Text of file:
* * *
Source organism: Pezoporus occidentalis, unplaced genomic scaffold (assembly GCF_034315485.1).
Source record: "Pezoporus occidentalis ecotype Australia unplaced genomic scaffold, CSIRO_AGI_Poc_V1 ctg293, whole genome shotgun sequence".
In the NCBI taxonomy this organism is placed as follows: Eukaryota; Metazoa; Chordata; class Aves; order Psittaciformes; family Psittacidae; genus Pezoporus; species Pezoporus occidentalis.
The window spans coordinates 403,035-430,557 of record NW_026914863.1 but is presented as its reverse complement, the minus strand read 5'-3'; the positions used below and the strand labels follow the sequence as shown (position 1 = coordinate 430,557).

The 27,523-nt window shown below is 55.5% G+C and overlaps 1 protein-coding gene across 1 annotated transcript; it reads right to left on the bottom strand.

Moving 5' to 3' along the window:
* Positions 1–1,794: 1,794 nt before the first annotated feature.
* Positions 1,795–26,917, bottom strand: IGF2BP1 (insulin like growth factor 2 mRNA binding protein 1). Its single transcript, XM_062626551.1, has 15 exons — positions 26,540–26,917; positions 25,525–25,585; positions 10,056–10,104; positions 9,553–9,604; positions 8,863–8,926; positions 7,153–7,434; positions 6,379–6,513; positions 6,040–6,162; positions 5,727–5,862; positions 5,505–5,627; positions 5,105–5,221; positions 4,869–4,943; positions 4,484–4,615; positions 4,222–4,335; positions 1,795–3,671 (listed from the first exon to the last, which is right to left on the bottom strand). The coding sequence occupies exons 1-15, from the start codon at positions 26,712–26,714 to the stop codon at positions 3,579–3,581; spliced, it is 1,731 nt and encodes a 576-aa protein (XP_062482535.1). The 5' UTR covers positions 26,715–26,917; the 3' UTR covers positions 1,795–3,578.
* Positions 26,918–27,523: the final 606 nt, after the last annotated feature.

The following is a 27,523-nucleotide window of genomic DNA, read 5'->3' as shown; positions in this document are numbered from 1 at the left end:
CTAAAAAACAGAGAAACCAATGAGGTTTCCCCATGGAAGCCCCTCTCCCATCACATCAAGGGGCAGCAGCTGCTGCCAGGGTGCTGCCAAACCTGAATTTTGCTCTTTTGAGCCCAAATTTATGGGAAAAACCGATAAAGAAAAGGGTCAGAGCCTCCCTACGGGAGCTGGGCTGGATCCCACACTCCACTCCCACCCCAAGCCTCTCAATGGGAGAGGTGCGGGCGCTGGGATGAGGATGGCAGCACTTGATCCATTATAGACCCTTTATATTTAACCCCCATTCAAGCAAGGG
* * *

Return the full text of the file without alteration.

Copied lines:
Source organism: Pezoporus occidentalis, unplaced genomic scaffold (assembly GCF_034315485.1).
Source record: "Pezoporus occidentalis ecotype Australia unplaced genomic scaffold, CSIRO_AGI_Poc_V1 ctg293, whole genome shotgun sequence".
In the NCBI taxonomy this organism is placed as follows: Eukaryota; Metazoa; Chordata; class Aves; order Psittaciformes; family Psittacidae; genus Pezoporus; species Pezoporus occidentalis.
The window spans coordinates 403,035-430,557 of record NW_026914863.1 but is presented as its reverse complement, the minus strand read 5'-3'; the positions used below and the strand labels follow the sequence as shown (position 1 = coordinate 430,557).

The 27,523-nt window shown below is 55.5% G+C and overlaps 1 protein-coding gene across 1 annotated transcript; it reads right to left on the bottom strand.

Moving 5' to 3' along the window:
* Positions 1–1,794: 1,794 nt before the first annotated feature.
* Positions 1,795–26,917, bottom strand: IGF2BP1 (insulin like growth factor 2 mRNA binding protein 1). Its single transcript, XM_062626551.1, has 15 exons — positions 26,540–26,917; positions 25,525–25,585; positions 10,056–10,104; positions 9,553–9,604; positions 8,863–8,926; positions 7,153–7,434; positions 6,379–6,513; positions 6,040–6,162; positions 5,727–5,862; positions 5,505–5,627; positions 5,105–5,221; positions 4,869–4,943; positions 4,484–4,615; positions 4,222–4,335; positions 1,795–3,671 (listed from the first exon to the last, which is right to left on the bottom strand). The coding sequence occupies exons 1-15, from the start codon at positions 26,712–26,714 to the stop codon at positions 3,579–3,581; spliced, it is 1,731 nt and encodes a 576-aa protein (XP_062482535.1). The 5' UTR covers positions 26,715–26,917; the 3' UTR covers positions 1,795–3,578.
* Positions 26,918–27,523: the final 606 nt, after the last annotated feature.

The following is a 27,523-nucleotide window of genomic DNA, read 5'->3' as shown; positions in this document are numbered from 1 at the left end:
CTAAAAAACAGAGAAACCAATGAGGTTTCCCCATGGAAGCCCCTCTCCCATCACATCAAGGGGCAGCAGCTGCTGCCAGGGTGCTGCCAAACCTGAATTTTGCTCTTTTGAGCCCAAATTTATGGGAAAAACCGATAAAGAAAAGGGTCAGAGCCTCCCTACGGGAGCTGGGCTGGATCCCACACTCCACTCCCACCCCAAGCCTCTCAATGGGAGAGGTGCGGGCGCTGGGATGAGGATGGCAGCACTTGATCCATTATAGACCCTTTATATTTAACCCCCATTCAAGCAAGGG